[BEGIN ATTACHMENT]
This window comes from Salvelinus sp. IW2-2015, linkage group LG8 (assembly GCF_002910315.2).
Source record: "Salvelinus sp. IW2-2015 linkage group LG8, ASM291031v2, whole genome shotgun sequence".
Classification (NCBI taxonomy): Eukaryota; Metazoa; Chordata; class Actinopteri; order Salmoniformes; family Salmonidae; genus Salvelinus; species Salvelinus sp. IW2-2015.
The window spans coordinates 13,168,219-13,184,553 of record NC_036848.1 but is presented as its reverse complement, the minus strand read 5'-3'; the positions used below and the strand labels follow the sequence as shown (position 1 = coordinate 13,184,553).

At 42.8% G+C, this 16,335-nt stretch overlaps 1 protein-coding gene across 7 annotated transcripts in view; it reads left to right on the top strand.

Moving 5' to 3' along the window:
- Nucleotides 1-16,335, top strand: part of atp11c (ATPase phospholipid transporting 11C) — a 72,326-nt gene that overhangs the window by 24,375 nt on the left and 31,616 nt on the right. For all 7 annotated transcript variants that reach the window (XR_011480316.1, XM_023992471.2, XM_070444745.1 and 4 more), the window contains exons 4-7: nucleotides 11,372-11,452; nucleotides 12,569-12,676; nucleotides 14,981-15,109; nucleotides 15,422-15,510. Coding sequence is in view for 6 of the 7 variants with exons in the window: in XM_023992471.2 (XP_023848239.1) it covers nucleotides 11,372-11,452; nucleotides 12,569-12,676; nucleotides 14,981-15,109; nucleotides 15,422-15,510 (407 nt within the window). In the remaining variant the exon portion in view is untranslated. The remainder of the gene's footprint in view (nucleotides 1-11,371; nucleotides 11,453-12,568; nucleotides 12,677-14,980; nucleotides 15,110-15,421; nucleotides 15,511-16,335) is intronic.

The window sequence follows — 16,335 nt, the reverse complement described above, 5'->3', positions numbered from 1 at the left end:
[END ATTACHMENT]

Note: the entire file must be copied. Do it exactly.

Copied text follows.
This window comes from Salvelinus sp. IW2-2015, linkage group LG8 (assembly GCF_002910315.2).
Source record: "Salvelinus sp. IW2-2015 linkage group LG8, ASM291031v2, whole genome shotgun sequence".
Classification (NCBI taxonomy): Eukaryota; Metazoa; Chordata; class Actinopteri; order Salmoniformes; family Salmonidae; genus Salvelinus; species Salvelinus sp. IW2-2015.
The window spans coordinates 13,168,219-13,184,553 of record NC_036848.1 but is presented as its reverse complement, the minus strand read 5'-3'; the positions used below and the strand labels follow the sequence as shown (position 1 = coordinate 13,184,553).

At 42.8% G+C, this 16,335-nt stretch overlaps 1 protein-coding gene across 7 annotated transcripts in view; it reads left to right on the top strand.

Moving 5' to 3' along the window:
- Nucleotides 1-16,335, top strand: part of atp11c (ATPase phospholipid transporting 11C) — a 72,326-nt gene that overhangs the window by 24,375 nt on the left and 31,616 nt on the right. For all 7 annotated transcript variants that reach the window (XR_011480316.1, XM_023992471.2, XM_070444745.1 and 4 more), the window contains exons 4-7: nucleotides 11,372-11,452; nucleotides 12,569-12,676; nucleotides 14,981-15,109; nucleotides 15,422-15,510. Coding sequence is in view for 6 of the 7 variants with exons in the window: in XM_023992471.2 (XP_023848239.1) it covers nucleotides 11,372-11,452; nucleotides 12,569-12,676; nucleotides 14,981-15,109; nucleotides 15,422-15,510 (407 nt within the window). In the remaining variant the exon portion in view is untranslated. The remainder of the gene's footprint in view (nucleotides 1-11,371; nucleotides 11,453-12,568; nucleotides 12,677-14,980; nucleotides 15,110-15,421; nucleotides 15,511-16,335) is intronic.

The window sequence follows — 16,335 nt, the reverse complement described above, 5'->3', positions numbered from 1 at the left end: